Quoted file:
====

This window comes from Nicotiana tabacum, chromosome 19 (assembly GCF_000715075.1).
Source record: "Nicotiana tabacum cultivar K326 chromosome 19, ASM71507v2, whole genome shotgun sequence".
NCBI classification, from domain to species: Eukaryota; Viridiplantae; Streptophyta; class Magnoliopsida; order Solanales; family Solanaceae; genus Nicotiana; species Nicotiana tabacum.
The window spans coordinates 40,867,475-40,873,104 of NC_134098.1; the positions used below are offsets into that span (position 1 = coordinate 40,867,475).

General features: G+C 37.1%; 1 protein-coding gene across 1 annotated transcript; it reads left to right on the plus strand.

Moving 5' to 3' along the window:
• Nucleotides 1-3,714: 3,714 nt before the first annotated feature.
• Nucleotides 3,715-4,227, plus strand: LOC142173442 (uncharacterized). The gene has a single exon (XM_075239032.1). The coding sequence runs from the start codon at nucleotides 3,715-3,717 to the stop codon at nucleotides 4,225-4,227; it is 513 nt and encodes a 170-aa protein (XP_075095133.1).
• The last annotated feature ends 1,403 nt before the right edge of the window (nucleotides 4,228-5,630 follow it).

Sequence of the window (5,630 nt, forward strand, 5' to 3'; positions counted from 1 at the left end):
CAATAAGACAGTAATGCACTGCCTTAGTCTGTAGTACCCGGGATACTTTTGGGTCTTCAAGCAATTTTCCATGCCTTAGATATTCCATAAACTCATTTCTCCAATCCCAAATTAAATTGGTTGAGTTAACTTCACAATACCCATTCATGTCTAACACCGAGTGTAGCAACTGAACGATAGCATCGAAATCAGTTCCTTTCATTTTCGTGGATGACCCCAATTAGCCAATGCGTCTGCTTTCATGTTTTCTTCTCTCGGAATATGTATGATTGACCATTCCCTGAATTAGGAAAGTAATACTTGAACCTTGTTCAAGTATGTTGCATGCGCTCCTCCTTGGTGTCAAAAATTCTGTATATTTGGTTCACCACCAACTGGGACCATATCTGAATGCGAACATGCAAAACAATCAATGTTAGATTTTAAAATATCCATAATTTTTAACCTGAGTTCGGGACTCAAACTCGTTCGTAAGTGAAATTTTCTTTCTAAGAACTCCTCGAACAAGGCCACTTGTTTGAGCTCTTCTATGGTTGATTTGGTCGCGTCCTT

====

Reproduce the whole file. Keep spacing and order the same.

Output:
This window comes from Nicotiana tabacum, chromosome 19 (assembly GCF_000715075.1).
Source record: "Nicotiana tabacum cultivar K326 chromosome 19, ASM71507v2, whole genome shotgun sequence".
NCBI classification, from domain to species: Eukaryota; Viridiplantae; Streptophyta; class Magnoliopsida; order Solanales; family Solanaceae; genus Nicotiana; species Nicotiana tabacum.
The window spans coordinates 40,867,475-40,873,104 of NC_134098.1; the positions used below are offsets into that span (position 1 = coordinate 40,867,475).

General features: G+C 37.1%; 1 protein-coding gene across 1 annotated transcript; it reads left to right on the plus strand.

Moving 5' to 3' along the window:
• Nucleotides 1-3,714: 3,714 nt before the first annotated feature.
• Nucleotides 3,715-4,227, plus strand: LOC142173442 (uncharacterized). The gene has a single exon (XM_075239032.1). The coding sequence runs from the start codon at nucleotides 3,715-3,717 to the stop codon at nucleotides 4,225-4,227; it is 513 nt and encodes a 170-aa protein (XP_075095133.1).
• The last annotated feature ends 1,403 nt before the right edge of the window (nucleotides 4,228-5,630 follow it).

Sequence of the window (5,630 nt, forward strand, 5' to 3'; positions counted from 1 at the left end):
CAATAAGACAGTAATGCACTGCCTTAGTCTGTAGTACCCGGGATACTTTTGGGTCTTCAAGCAATTTTCCATGCCTTAGATATTCCATAAACTCATTTCTCCAATCCCAAATTAAATTGGTTGAGTTAACTTCACAATACCCATTCATGTCTAACACCGAGTGTAGCAACTGAACGATAGCATCGAAATCAGTTCCTTTCATTTTCGTGGATGACCCCAATTAGCCAATGCGTCTGCTTTCATGTTTTCTTCTCTCGGAATATGTATGATTGACCATTCCCTGAATTAGGAAAGTAATACTTGAACCTTGTTCAAGTATGTTGCATGCGCTCCTCCTTGGTGTCAAAAATTCTGTATATTTGGTTCACCACCAACTGGGACCATATCTGAATGCGAACATGCAAAACAATCAATGTTAGATTTTAAAATATCCATAATTTTTAACCTGAGTTCGGGACTCAAACTCGTTCGTAAGTGAAATTTTCTTTCTAAGAACTCCTCGAACAAGGCCACTTGTTTGAGCTCTTCTATGGTTGATTTGGTCGCGTCCTT